Informal homes built next to the Diep River in Dunoon were flooded after heavy rainfall last week. PIcture: Armand Hough/African News Agency(ANA)
Informal homes built next to the Diep River in Dunoon were flooded after heavy rainfall last week. PIcture: Armand Hough/African News Agency(ANA)

'Unfair for City of Cape Town to link flooding to land occupations'

By Shakirah Thebus Time of article published Jul 8, 2021

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Cape Town - It was unfair for the City to link localised flooding at informal settlements to land occupations, according to Zama Mgwatyu, programme manager of non-profit organisation Development Action Group.

The City said land occupations and invasions in flood-prone and water-logged areas made the distribution of flood kits near ineffective, following the week-long heavy rainfall.

Following more than 200 on-site assessments, the City said flooding was reported on what it claimed to be mostly “newly unlawfully occupied areas” on waterlogged land.

“We have informal settlements today due to the failure of the government, both local and national, to address the housing needs of the majority of the people of this country. If you register on the housing database, you don’t know when you will receive anything.

“Not everyone qualifies for an RDP home. We have seen, out of desperation, occupation of vacant pieces of land. These people are not engineers, they are desperate for housing,” said Mgwatyu.

“Government should be proactive in identifying pieces of land, should package that and assist and give them an opportunity to build their own houses. It is unfair to expect locals to do the work of the engineers and architects; they are not trained to be built environment professionals.”

He said not much support was given to those who had occupied land last year during the hard lockdown, where many people, particularly backyard dwellers renting on privately owned land, were evicted.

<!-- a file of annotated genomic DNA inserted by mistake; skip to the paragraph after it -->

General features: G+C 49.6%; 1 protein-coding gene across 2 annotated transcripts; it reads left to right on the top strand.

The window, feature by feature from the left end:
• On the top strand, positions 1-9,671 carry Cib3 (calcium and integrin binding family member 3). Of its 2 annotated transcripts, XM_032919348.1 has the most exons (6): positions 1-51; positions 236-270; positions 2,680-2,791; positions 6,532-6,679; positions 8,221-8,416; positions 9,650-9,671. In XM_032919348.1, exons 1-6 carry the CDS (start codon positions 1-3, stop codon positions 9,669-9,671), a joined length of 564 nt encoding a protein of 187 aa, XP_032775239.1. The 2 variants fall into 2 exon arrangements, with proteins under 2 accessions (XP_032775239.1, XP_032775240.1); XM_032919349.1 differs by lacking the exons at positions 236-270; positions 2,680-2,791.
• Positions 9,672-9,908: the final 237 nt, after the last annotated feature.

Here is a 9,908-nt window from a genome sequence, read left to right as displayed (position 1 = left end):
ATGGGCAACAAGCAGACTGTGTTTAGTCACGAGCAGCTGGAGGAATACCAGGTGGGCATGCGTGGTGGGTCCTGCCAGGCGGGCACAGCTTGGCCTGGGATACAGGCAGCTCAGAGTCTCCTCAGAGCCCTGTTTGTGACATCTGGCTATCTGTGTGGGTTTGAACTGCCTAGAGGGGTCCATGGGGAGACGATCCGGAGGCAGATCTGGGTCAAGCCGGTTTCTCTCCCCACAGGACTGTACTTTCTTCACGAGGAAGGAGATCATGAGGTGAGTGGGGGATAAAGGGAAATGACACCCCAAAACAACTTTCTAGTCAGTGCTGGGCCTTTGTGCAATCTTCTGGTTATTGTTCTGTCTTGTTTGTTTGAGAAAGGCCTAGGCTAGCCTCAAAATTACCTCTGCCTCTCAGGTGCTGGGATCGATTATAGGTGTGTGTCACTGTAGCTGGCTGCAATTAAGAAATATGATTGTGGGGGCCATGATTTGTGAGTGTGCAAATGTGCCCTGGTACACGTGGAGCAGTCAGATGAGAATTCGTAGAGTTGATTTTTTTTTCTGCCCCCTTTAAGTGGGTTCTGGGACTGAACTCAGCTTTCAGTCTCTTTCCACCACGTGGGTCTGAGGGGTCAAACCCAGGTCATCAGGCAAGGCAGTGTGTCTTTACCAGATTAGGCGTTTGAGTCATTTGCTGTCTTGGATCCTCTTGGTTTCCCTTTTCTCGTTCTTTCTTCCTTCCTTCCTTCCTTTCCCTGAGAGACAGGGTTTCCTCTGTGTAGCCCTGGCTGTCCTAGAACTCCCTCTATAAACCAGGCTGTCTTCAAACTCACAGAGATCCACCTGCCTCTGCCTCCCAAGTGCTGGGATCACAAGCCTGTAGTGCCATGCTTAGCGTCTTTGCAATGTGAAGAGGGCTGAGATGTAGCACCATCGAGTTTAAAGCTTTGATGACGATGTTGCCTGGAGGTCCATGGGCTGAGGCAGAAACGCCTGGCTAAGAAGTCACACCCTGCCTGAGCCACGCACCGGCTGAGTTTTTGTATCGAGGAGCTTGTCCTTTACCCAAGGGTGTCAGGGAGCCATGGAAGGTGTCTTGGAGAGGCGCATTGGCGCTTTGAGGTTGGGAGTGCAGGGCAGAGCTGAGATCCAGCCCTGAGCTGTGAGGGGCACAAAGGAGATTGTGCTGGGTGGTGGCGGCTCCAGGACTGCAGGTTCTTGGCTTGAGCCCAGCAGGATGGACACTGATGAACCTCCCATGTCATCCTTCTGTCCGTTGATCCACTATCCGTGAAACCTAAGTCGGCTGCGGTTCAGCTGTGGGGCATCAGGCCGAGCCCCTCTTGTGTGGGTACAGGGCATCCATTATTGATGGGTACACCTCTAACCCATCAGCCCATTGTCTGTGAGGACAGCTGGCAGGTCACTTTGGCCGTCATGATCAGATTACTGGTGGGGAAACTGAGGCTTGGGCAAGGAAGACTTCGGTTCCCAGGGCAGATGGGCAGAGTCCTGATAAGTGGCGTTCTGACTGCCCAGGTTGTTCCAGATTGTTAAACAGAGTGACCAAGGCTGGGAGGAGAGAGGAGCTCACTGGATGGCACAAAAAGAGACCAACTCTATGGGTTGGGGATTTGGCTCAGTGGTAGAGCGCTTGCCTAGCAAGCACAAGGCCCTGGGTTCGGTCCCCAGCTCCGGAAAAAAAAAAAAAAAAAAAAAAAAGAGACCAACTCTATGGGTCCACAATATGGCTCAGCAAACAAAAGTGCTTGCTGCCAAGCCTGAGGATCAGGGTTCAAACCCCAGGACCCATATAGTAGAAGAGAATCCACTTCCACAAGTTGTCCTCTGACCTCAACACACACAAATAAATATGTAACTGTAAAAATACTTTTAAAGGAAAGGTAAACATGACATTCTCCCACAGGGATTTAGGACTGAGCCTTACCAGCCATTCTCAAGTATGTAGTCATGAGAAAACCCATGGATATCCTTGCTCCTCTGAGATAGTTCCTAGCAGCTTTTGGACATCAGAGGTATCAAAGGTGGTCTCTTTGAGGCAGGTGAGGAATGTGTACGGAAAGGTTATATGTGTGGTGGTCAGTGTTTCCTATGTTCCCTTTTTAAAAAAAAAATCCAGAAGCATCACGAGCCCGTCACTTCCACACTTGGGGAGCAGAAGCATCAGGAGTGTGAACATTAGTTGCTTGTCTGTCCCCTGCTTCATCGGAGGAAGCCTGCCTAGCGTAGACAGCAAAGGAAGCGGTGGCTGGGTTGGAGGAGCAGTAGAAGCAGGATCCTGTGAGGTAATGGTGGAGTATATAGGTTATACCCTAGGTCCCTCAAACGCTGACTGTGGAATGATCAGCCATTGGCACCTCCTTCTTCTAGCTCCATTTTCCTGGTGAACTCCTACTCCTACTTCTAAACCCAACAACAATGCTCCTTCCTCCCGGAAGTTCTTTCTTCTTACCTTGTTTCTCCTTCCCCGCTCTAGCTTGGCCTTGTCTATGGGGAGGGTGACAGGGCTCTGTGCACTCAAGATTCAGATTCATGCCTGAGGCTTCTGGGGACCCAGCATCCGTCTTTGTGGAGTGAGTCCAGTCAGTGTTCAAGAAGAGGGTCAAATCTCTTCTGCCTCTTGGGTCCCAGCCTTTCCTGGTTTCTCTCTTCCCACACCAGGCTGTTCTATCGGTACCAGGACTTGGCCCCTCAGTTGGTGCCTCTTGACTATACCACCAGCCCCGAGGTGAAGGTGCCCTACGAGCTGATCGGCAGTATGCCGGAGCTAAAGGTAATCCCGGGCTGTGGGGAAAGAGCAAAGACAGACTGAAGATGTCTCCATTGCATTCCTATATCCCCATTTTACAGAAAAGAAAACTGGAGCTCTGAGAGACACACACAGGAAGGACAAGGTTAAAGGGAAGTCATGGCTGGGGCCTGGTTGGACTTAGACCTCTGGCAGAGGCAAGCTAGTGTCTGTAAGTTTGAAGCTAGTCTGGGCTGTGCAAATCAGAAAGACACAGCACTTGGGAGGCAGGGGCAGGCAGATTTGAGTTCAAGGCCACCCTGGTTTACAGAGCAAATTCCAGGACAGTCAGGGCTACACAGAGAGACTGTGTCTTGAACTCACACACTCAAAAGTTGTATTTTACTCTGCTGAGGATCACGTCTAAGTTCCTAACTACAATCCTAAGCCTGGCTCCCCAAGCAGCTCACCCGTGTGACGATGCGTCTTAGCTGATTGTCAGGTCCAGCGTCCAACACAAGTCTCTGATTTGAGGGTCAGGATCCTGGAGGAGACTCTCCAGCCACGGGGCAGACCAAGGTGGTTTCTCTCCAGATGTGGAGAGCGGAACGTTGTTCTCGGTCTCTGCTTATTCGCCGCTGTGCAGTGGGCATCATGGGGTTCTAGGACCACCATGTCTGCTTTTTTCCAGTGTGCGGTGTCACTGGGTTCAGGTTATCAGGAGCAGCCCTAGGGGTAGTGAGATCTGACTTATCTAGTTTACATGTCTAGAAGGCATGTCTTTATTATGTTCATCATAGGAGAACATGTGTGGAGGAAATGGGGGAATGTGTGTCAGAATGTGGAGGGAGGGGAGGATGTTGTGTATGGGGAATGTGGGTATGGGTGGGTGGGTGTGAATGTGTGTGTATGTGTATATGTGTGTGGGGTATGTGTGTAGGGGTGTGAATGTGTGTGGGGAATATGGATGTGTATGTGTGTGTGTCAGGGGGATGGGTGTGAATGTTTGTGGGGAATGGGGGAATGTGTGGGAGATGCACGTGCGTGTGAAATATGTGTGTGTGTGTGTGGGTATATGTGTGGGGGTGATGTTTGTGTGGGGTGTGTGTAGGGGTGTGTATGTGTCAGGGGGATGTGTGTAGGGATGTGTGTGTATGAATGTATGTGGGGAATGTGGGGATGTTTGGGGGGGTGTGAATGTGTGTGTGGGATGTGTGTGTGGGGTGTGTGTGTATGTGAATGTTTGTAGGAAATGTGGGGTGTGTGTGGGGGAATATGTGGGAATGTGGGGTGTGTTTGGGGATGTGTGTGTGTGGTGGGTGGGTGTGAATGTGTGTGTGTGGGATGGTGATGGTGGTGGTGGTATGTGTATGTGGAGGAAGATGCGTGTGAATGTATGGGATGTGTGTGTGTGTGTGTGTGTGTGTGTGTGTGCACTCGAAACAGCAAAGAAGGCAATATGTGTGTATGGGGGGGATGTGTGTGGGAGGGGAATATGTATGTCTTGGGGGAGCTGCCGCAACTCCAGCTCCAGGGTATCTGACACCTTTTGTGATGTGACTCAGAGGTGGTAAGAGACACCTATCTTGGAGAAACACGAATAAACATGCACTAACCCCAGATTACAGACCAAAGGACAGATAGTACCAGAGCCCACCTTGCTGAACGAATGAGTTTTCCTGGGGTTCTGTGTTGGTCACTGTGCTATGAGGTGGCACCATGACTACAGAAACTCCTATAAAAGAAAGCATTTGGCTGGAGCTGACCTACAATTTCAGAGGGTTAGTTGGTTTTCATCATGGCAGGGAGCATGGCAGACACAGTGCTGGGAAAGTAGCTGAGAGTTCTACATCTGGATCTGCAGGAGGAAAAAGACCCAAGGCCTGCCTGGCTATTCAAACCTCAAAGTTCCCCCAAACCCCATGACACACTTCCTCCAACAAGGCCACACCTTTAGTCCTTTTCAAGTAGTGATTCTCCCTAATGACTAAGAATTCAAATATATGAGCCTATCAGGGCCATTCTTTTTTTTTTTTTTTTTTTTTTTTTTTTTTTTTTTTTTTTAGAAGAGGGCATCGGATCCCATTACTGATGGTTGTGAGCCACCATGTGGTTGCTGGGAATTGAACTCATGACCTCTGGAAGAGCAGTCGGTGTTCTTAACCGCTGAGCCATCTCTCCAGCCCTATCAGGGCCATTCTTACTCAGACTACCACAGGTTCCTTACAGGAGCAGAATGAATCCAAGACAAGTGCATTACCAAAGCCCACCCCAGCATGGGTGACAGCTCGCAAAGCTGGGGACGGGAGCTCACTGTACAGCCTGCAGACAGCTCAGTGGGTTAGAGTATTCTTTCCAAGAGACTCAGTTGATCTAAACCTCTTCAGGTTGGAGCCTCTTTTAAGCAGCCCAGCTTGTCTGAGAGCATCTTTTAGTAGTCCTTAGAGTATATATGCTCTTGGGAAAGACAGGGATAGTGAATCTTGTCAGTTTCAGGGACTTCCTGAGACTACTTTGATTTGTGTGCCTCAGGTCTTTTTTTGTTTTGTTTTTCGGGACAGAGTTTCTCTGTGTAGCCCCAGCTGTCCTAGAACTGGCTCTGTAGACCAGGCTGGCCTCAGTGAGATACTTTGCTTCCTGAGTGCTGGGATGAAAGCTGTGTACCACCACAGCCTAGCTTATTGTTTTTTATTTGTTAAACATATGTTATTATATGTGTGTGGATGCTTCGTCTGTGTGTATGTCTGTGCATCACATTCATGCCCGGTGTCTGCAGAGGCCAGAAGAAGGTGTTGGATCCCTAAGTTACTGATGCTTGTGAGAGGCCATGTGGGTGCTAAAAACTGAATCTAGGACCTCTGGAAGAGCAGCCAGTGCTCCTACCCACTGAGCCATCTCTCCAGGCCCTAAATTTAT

“The Western Cape Rental Tribunal does not support those who are renting in the township, and hence we saw mainly backyarders invading, especially during the lockdown and by those who are in the informal sector.”

Mayco member for Human Settlements Malusi Booi said the City provided 2 000 flooding support packets, and individual plastic sheeting and sandbags, where possible, in informal settlements grappling with flooding.

“In about 70% of all new unlawfully occupied areas, feasible flood mitigation is not possible due to the low-lying terrain, including floodplains, wetlands and waterlogged areas. In addition, some of the land that has been occupied is situated in dams or is privately owned.”

He said many of the flooding hotspots were in recently occupied areas, such as Mfuleni, Kraaifontein, Dunoon and Khayelitsha.

“The spike in unlawful occupations since the start of the March 2020 Covid-19 lockdown is causing severe challenges on the ground, as we can see from the high level of flooding incidents and where they have occurred.

“The City has consistently advised residents of the health and safety risks associated with the unlawful occupation of unsuitable low-lying, flood prone and waterlogged land.

“There are simply no feasible engineering solutions for some of the areas, for instance, those situated in ponds or dams or on privately owned land. The City will continue to assist where it is possible to do so,” said Booi.

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